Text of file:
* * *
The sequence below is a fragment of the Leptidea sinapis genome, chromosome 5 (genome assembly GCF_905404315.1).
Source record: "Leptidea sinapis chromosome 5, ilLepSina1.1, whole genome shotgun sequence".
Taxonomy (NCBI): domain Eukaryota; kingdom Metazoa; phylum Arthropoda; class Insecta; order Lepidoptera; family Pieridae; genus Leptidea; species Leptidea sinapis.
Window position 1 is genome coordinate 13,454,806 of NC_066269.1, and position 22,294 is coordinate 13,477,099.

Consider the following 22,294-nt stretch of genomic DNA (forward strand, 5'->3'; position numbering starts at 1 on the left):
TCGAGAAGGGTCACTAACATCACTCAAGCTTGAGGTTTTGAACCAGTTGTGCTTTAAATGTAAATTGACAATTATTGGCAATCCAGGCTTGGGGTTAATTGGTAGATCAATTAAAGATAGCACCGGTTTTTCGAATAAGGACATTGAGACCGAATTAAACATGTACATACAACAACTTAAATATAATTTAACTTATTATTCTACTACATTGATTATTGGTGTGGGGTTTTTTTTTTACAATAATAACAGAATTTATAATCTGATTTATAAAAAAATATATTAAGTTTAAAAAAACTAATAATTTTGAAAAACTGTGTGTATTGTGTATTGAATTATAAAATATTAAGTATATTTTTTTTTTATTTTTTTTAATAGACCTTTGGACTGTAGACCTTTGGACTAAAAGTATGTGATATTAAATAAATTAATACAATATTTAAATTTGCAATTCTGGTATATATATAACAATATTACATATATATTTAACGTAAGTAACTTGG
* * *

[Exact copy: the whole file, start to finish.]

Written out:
The sequence below is a fragment of the Leptidea sinapis genome, chromosome 5 (genome assembly GCF_905404315.1).
Source record: "Leptidea sinapis chromosome 5, ilLepSina1.1, whole genome shotgun sequence".
Taxonomy (NCBI): domain Eukaryota; kingdom Metazoa; phylum Arthropoda; class Insecta; order Lepidoptera; family Pieridae; genus Leptidea; species Leptidea sinapis.
Window position 1 is genome coordinate 13,454,806 of NC_066269.1, and position 22,294 is coordinate 13,477,099.

Consider the following 22,294-nt stretch of genomic DNA (forward strand, 5'->3'; position numbering starts at 1 on the left):
TCGAGAAGGGTCACTAACATCACTCAAGCTTGAGGTTTTGAACCAGTTGTGCTTTAAATGTAAATTGACAATTATTGGCAATCCAGGCTTGGGGTTAATTGGTAGATCAATTAAAGATAGCACCGGTTTTTCGAATAAGGACATTGAGACCGAATTAAACATGTACATACAACAACTTAAATATAATTTAACTTATTATTCTACTACATTGATTATTGGTGTGGGGTTTTTTTTTTACAATAATAACAGAATTTATAATCTGATTTATAAAAAAATATATTAAGTTTAAAAAAACTAATAATTTTGAAAAACTGTGTGTATTGTGTATTGAATTATAAAATATTAAGTATATTTTTTTTTTATTTTTTTTAATAGACCTTTGGACTGTAGACCTTTGGACTAAAAGTATGTGATATTAAATAAATTAATACAATATTTAAATTTGCAATTCTGGTATATATATAACAATATTACATATATATTTAACGTAAGTAACTTGG